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Living Lights: Berenstain Bears The Trouble With Secrets
ZonderKidz / 2011 / Hardcover
$5.99 (CBD Price)
Save: $1.00 (14%)
Availability: In Stock
CBD Stock No: WW727132
Secrets are fun, but it's much more fun to share with your friends! Read along as Brother and Sister Bear keep a secret from their friend Lizzie and cousin Fred, who follow them along trying to figure the secret out. In the end all of the bears realize it's much better to share your secrets with your friends! This book is excellent for beginning readers with its simple sentences and basic vocabulary.
Stan and Jan Berenstain introduced the first Berenstain Bear books in 1962. Mike Berenstain grew up watching his parents work together to write about and draw these lovable bears. Eventually he started drawing and writing about them too. Though Stan died in 2005, and Jan in 2012, Mike continues to create the delightful Bear adventures from the family home and studio in Pennsylvania, in an area that looks much like the sunny dirt road deep in Bear Country.
In the rhyming book, The Trouble with Secrets, Brother and Sister Bear are found sneaking through the woods with a secret look in their eye. Their friends, Lizzy and Fred, are following them, curious to know what the secret may be. Lizzy and Fred ask a number of animals along the way what the secret is, but all have promised not to tell or have a reason for not telling. At the end, Bear and Sister come to their secret clubhouse and are upset that Lizzy and Fred have found them, thinking someone must have told them their secret. Though mad at first, Brother and Sister then realize that it would be more fun to share their secret with their friends than to keep it to themselves.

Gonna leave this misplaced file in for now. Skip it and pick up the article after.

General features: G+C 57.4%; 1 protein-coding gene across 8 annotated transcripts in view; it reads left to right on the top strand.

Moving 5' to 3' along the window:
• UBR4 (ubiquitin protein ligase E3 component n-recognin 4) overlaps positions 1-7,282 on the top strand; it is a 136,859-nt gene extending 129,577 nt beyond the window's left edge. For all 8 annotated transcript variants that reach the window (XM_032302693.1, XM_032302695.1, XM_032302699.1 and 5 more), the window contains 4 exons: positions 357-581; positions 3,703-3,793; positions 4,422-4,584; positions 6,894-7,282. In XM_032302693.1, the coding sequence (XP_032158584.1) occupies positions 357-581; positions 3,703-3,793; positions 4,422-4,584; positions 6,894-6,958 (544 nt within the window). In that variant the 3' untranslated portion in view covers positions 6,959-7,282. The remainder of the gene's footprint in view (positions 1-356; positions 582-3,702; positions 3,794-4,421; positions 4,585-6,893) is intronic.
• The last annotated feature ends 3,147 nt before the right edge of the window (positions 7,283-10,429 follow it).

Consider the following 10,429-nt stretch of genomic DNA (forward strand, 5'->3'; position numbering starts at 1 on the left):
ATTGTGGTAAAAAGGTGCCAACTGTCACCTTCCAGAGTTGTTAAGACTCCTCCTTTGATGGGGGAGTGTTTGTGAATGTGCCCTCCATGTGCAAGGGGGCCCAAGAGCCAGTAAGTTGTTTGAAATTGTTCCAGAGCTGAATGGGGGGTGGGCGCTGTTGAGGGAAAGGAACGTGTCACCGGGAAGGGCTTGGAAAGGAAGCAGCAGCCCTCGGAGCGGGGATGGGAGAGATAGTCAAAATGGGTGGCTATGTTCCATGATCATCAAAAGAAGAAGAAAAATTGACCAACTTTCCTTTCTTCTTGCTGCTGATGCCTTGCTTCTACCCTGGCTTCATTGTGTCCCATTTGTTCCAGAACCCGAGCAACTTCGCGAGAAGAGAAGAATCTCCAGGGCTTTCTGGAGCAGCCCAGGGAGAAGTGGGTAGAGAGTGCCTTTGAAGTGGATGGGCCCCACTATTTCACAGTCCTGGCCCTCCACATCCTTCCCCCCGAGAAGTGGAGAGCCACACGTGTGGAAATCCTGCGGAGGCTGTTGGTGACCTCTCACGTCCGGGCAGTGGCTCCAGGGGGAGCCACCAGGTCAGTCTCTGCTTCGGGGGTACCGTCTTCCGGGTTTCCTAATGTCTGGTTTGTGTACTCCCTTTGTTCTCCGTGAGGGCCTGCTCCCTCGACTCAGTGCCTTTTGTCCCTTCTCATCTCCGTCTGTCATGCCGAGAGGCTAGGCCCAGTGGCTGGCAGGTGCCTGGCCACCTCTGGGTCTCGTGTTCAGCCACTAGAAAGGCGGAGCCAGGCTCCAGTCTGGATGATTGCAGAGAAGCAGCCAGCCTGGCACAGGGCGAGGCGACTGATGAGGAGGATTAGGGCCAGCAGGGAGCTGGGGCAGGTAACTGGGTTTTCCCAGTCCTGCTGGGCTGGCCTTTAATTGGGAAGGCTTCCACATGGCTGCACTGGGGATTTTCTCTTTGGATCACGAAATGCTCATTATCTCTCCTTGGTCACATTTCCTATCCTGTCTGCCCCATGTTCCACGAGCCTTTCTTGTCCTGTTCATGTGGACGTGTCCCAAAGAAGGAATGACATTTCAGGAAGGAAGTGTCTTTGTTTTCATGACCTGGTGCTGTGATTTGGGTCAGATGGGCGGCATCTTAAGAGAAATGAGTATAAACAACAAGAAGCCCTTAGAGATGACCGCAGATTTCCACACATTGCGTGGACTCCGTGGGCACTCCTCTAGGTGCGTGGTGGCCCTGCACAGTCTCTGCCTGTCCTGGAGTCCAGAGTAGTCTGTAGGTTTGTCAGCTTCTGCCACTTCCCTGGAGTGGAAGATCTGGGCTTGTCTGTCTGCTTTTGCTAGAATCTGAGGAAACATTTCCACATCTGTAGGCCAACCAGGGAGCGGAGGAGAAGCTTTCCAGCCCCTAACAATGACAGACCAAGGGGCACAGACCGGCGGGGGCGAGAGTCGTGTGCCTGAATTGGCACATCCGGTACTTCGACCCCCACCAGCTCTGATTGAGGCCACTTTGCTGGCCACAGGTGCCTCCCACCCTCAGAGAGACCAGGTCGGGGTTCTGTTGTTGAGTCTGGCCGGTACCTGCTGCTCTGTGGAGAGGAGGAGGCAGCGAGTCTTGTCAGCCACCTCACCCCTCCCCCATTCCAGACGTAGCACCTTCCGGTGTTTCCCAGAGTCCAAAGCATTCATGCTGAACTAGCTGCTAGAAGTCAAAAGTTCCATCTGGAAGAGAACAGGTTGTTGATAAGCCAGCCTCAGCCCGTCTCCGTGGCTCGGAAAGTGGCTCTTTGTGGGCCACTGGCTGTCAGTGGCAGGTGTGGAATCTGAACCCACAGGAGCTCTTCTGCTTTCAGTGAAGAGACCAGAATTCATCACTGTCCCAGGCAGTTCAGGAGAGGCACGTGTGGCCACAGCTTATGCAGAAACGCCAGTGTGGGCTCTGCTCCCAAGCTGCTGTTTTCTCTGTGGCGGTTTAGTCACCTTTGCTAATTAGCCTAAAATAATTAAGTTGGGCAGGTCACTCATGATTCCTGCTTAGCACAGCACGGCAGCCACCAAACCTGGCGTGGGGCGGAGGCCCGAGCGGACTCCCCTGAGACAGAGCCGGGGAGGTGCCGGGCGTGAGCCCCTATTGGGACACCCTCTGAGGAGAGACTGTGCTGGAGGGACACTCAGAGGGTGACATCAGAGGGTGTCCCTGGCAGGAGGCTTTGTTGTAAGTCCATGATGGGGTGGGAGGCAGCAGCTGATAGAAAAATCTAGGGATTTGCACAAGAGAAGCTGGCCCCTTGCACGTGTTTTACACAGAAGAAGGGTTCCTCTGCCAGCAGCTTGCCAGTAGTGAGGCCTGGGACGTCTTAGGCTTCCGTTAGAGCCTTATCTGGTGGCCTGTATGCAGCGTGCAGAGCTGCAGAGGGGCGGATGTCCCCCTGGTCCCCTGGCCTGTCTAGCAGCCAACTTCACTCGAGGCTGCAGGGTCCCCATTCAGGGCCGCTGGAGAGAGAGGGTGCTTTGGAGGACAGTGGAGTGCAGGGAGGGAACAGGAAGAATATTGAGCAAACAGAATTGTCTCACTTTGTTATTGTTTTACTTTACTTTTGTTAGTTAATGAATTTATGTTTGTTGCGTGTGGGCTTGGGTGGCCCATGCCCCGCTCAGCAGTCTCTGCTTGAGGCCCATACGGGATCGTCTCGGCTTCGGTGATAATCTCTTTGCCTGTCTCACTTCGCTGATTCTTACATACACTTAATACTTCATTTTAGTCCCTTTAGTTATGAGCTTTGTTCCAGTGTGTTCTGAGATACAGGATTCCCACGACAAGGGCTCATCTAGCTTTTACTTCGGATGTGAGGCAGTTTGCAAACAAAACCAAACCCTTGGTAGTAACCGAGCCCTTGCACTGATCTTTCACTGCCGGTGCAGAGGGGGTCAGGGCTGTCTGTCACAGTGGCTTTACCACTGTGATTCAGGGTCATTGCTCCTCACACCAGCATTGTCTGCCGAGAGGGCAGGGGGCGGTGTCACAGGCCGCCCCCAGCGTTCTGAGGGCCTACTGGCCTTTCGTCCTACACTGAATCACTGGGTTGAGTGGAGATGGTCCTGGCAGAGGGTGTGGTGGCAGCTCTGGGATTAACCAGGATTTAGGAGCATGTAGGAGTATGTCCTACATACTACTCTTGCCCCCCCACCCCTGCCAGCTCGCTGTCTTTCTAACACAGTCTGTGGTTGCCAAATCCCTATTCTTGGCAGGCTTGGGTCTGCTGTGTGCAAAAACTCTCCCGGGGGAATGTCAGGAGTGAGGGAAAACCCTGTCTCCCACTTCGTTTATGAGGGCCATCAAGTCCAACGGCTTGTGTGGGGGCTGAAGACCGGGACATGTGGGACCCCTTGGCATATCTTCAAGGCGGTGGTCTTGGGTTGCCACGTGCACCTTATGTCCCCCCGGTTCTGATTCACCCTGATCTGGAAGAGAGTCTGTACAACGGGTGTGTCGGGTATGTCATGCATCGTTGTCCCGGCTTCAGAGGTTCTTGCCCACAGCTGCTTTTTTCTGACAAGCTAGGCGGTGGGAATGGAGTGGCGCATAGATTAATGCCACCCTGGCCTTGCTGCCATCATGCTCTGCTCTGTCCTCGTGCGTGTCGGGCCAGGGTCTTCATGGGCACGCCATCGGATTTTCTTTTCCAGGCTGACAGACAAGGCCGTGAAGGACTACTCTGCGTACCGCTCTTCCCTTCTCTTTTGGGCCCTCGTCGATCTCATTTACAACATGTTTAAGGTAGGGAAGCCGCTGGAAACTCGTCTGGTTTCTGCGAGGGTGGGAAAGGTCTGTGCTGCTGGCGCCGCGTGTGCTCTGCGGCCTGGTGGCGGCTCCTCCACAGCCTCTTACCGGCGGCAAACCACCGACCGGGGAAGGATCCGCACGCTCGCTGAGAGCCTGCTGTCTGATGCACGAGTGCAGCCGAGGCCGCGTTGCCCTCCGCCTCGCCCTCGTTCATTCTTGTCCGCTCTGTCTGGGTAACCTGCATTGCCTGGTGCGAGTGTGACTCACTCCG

It seems the Berestains are trying to teach quite a lot of biblical lessons in this story, but the main lesson is that secrets often make others feel left out. The cubs find that it is better to share fun things with others than to keep it to themselves. The Trouble with Secrets is an entertaining book for 3- or 4-year-olds and older. There are only a few short lines of rhyme on each page and first or second graders could easily read it for themselves. - Jennifer Joneleit, www.ChrstianBookPreviews.com
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